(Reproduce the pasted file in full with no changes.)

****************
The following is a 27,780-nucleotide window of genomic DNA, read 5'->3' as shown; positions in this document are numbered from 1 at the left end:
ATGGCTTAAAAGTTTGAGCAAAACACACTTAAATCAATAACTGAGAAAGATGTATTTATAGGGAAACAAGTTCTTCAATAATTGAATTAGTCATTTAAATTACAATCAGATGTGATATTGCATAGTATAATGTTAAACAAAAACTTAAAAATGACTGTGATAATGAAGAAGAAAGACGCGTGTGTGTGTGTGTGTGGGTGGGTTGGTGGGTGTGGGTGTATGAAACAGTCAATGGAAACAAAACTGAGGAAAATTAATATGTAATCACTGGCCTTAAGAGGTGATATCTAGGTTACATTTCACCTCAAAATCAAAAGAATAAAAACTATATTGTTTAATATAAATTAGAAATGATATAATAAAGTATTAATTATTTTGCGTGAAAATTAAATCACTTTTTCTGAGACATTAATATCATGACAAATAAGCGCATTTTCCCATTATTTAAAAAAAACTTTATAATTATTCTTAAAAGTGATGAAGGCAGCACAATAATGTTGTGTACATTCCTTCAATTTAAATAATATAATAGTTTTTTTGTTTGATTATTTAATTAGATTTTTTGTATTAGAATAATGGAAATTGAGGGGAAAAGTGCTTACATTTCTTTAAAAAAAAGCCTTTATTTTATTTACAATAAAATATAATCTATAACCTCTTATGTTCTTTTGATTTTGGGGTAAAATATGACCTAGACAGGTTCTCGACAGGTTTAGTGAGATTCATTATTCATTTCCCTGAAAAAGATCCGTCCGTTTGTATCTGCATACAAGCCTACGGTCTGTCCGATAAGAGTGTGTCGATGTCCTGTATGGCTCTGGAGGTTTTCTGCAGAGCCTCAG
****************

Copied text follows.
The following is a 27,780-nucleotide window of genomic DNA, read 5'->3' as shown; positions in this document are numbered from 1 at the left end:
ATGGCTTAAAAGTTTGAGCAAAACACACTTAAATCAATAACTGAGAAAGATGTATTTATAGGGAAACAAGTTCTTCAATAATTGAATTAGTCATTTAAATTACAATCAGATGTGATATTGCATAGTATAATGTTAAACAAAAACTTAAAAATGACTGTGATAATGAAGAAGAAAGACGCGTGTGTGTGTGTGTGTGGGTGGGTTGGTGGGTGTGGGTGTATGAAACAGTCAATGGAAACAAAACTGAGGAAAATTAATATGTAATCACTGGCCTTAAGAGGTGATATCTAGGTTACATTTCACCTCAAAATCAAAAGAATAAAAACTATATTGTTTAATATAAATTAGAAATGATATAATAAAGTATTAATTATTTTGCGTGAAAATTAAATCACTTTTTCTGAGACATTAATATCATGACAAATAAGCGCATTTTCCCATTATTTAAAAAAAACTTTATAATTATTCTTAAAAGTGATGAAGGCAGCACAATAATGTTGTGTACATTCCTTCAATTTAAATAATATAATAGTTTTTTTGTTTGATTATTTAATTAGATTTTTTGTATTAGAATAATGGAAATTGAGGGGAAAAGTGCTTACATTTCTTTAAAAAAAAGCCTTTATTTTATTTACAATAAAATATAATCTATAACCTCTTATGTTCTTTTGATTTTGGGGTAAAATATGACCTAGACAGGTTCTCGACAGGTTTAGTGAGATTCATTATTCATTTCCCTGAAAAAGATCCGTCCGTTTGTATCTGCATACAAGCCTACGGTCTGTCCGATAAGAGTGTGTCGATGTCCTGTATGGCTCTGGAGGTTTTCTGCAGAGCCTCAG